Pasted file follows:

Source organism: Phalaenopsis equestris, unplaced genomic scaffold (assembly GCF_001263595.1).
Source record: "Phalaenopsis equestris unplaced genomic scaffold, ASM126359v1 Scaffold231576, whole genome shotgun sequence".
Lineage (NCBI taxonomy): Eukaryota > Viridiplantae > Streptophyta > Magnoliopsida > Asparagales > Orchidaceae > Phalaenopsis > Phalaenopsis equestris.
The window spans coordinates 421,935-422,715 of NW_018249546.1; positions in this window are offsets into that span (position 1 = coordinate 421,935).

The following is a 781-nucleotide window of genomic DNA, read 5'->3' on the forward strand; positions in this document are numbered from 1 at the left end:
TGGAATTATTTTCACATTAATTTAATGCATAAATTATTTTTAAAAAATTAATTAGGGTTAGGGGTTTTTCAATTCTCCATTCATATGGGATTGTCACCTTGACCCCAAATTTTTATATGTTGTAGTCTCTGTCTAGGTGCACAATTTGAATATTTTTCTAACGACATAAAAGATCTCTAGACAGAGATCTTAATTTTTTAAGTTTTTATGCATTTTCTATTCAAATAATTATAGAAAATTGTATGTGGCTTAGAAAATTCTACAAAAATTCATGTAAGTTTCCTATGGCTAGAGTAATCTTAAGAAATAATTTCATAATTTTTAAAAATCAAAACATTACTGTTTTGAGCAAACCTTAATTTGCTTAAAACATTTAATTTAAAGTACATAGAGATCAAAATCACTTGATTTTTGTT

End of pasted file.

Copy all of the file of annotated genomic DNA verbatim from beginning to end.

Source organism: Phalaenopsis equestris, unplaced genomic scaffold (assembly GCF_001263595.1).
Source record: "Phalaenopsis equestris unplaced genomic scaffold, ASM126359v1 Scaffold231576, whole genome shotgun sequence".
Lineage (NCBI taxonomy): Eukaryota > Viridiplantae > Streptophyta > Magnoliopsida > Asparagales > Orchidaceae > Phalaenopsis > Phalaenopsis equestris.
The window spans coordinates 421,935-422,715 of NW_018249546.1; positions in this window are offsets into that span (position 1 = coordinate 421,935).

The following is a 781-nucleotide window of genomic DNA, read 5'->3' on the forward strand; positions in this document are numbered from 1 at the left end:
TGGAATTATTTTCACATTAATTTAATGCATAAATTATTTTTAAAAAATTAATTAGGGTTAGGGGTTTTTCAATTCTCCATTCATATGGGATTGTCACCTTGACCCCAAATTTTTATATGTTGTAGTCTCTGTCTAGGTGCACAATTTGAATATTTTTCTAACGACATAAAAGATCTCTAGACAGAGATCTTAATTTTTTAAGTTTTTATGCATTTTCTATTCAAATAATTATAGAAAATTGTATGTGGCTTAGAAAATTCTACAAAAATTCATGTAAGTTTCCTATGGCTAGAGTAATCTTAAGAAATAATTTCATAATTTTTAAAAATCAAAACATTACTGTTTTGAGCAAACCTTAATTTGCTTAAAACATTTAATTTAAAGTACATAGAGATCAAAATCACTTGATTTTTGTT